He was the one individual who could play every form of indigenous Texas music authentically and with passion.
Born in San Antonio, the grandson of a German “Oom-Pah” bandleader, he was a steel guitar child prodigy called Little Doug, raised in South Texas country music dancehalls, and somewhat famous for sitting on Hank Williams’ lap and appearing on his very last show, and performing in Shreveport to a massive regional audience listening to the Louisiana Hayride on their radios. By age sixteen, he was playing in rhythm and blues big bands, writing and arranging music, and cranking out hit records as Doug Sahm. In his early 20s, his band The Sir Douglas Quintet passed themselves off as from England during the height of rock’s British Invasion and achieved international stardom with a Tex-Mex beat. After a drug bust in Texas, Sahm went into exile in California and became a major player in San Francisco’s psychedelic music scene that peaked with the Summer of Love in 1967. Five years later, he was the catalyst who put Austin on the national music map. He went through a string of musical reinventions, ultimately founding the Tex-Mex supergroup, The Texas Tornados, featuring his sidekick Augie Meyer, his mentor Freddy Fender, and his protégé Flaco Jimenez.
Friend of Jerry Garcia and the Grateful Dead, Dr. John, Fathead Newman, Creedence Clearwater Revival, and several generations of musicians of all stripes, Sahm played a critical role in launching and re-launching the careers of Willie Nelson, Freddy Fender, Flaco Jimenez, Steve Jordan and Roky Erickson. Above all, he was the “Groover’s groover”, a kinetic whirlwind moving at a mile a minute who also happened to be an exceptional musician and a natural bandleader. An engaging, larger than life character who operated on instinct, he wore his heart in his lyrics, and made some profound observations along the way, not the least of which was:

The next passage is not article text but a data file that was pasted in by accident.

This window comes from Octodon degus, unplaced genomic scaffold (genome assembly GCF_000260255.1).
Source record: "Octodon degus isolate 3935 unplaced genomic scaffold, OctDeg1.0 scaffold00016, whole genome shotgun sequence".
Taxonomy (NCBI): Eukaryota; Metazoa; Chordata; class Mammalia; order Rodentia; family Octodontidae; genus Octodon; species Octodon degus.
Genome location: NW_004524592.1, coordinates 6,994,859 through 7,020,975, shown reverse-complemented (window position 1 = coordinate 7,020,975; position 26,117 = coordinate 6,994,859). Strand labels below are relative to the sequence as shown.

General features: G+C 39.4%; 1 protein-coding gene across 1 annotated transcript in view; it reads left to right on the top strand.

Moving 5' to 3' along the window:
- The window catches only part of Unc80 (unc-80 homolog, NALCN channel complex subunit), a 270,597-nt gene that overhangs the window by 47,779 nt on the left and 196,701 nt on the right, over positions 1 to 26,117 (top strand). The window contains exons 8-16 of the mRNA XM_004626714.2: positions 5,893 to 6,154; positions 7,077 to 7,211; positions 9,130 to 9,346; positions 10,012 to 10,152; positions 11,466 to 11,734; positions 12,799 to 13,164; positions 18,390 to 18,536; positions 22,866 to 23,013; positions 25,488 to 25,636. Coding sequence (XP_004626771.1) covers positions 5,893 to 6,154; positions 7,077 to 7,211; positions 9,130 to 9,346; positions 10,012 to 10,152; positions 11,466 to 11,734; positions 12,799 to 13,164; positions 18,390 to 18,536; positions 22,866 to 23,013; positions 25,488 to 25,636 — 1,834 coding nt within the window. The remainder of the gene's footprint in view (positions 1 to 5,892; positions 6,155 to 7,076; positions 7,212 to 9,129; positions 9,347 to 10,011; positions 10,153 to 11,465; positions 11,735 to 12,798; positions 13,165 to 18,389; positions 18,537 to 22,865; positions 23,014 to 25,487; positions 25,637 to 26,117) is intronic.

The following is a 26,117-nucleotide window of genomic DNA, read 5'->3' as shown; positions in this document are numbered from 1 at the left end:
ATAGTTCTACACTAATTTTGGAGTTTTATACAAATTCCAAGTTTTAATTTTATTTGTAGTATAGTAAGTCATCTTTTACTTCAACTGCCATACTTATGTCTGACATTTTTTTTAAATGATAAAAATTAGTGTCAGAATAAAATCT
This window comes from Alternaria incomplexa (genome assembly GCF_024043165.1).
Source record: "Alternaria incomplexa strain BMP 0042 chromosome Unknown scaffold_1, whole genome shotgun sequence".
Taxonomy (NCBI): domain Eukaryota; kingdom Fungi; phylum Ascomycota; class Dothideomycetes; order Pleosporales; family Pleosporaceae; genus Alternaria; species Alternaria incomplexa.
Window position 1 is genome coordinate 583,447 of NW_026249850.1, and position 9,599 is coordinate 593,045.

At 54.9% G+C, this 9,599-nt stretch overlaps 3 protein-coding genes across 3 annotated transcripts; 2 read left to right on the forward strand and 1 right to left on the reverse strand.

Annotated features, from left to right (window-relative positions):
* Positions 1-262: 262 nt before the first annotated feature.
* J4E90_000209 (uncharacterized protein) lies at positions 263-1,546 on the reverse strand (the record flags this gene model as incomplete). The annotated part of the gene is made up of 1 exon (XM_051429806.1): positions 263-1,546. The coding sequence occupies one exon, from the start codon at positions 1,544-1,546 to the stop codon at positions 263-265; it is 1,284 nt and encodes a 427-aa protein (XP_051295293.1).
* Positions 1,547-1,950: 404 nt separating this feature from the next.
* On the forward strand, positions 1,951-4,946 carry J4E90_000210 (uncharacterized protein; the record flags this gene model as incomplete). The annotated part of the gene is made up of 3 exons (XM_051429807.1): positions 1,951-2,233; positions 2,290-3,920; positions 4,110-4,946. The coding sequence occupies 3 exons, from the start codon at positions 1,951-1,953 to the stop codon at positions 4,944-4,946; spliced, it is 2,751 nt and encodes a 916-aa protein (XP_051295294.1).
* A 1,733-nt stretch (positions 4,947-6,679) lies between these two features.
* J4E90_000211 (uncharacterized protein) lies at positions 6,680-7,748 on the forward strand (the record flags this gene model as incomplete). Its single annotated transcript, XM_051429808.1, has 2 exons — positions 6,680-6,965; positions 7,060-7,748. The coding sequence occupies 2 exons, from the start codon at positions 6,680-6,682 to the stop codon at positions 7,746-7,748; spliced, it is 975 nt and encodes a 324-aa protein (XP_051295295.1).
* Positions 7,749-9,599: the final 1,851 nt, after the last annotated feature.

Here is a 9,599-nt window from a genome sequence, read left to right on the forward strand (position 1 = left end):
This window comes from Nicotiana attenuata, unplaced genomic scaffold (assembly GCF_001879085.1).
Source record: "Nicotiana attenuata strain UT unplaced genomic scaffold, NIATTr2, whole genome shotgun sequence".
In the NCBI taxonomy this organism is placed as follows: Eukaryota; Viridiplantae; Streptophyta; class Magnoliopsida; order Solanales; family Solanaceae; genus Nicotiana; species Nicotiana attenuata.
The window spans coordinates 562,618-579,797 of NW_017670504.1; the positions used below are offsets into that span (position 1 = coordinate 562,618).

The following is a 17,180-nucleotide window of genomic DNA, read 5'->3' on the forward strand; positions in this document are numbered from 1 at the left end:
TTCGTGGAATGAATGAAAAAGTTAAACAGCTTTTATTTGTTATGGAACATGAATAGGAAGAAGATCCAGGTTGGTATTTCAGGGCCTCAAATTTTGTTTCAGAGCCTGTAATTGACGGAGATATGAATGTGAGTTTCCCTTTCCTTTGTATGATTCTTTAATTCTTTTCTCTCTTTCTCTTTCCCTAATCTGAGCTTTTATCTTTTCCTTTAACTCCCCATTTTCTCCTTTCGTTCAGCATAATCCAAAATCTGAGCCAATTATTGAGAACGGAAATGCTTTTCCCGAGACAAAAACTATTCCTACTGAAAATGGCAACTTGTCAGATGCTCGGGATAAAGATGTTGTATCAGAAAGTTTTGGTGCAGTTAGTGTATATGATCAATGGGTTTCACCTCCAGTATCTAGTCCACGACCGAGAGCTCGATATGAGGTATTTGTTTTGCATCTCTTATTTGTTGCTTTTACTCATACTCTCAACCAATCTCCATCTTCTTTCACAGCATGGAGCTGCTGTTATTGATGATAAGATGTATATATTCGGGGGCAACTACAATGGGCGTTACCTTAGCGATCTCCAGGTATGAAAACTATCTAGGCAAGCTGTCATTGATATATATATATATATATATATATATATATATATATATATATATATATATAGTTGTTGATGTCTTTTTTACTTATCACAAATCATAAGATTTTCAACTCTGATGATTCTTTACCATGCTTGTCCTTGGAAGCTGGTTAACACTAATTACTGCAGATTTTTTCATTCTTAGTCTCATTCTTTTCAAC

“You just can’t live in Texas/if you don’t have a lot of soul.”
Delivering the word in rapid-fire hip-talking soul cat jive straight out San Antonio’s El West Side, Sahm was a player’s player who could hit the note, work a rhythm, and fall into a natural groove effortlessly, no matter if he was playing onstage or in the studio, cutting record deals, hyping a gig, or making movie cameos playing himself: the pot-smoking, Pearl Beer-drinking, enchilada-eating longhaired electric cowboy from Texas.
He was big in Austin, big in San Antonio, big in San Francisco, big in Sweden, big in western Canada, big on television’s American Bandstand, Shindig, Hullabaloo, Ready Steady Go, Austin City Limits. Admired by pretty much every player he shared a stage with, he was a singing, twanging encyclopedia of Texas music, able to quote T-Bone Walker, Bob Wills, Adolph Hofner, Sunny Ozuna, Lefty Frizzell, Buddy Holly, and the Thirteenth Floor Elevators at the call of “in the key of C, gentlemen.”
Doug Sahm was the Texas cat of Texas cats, and Texas’ musical soul, all about the groove.
This is his story.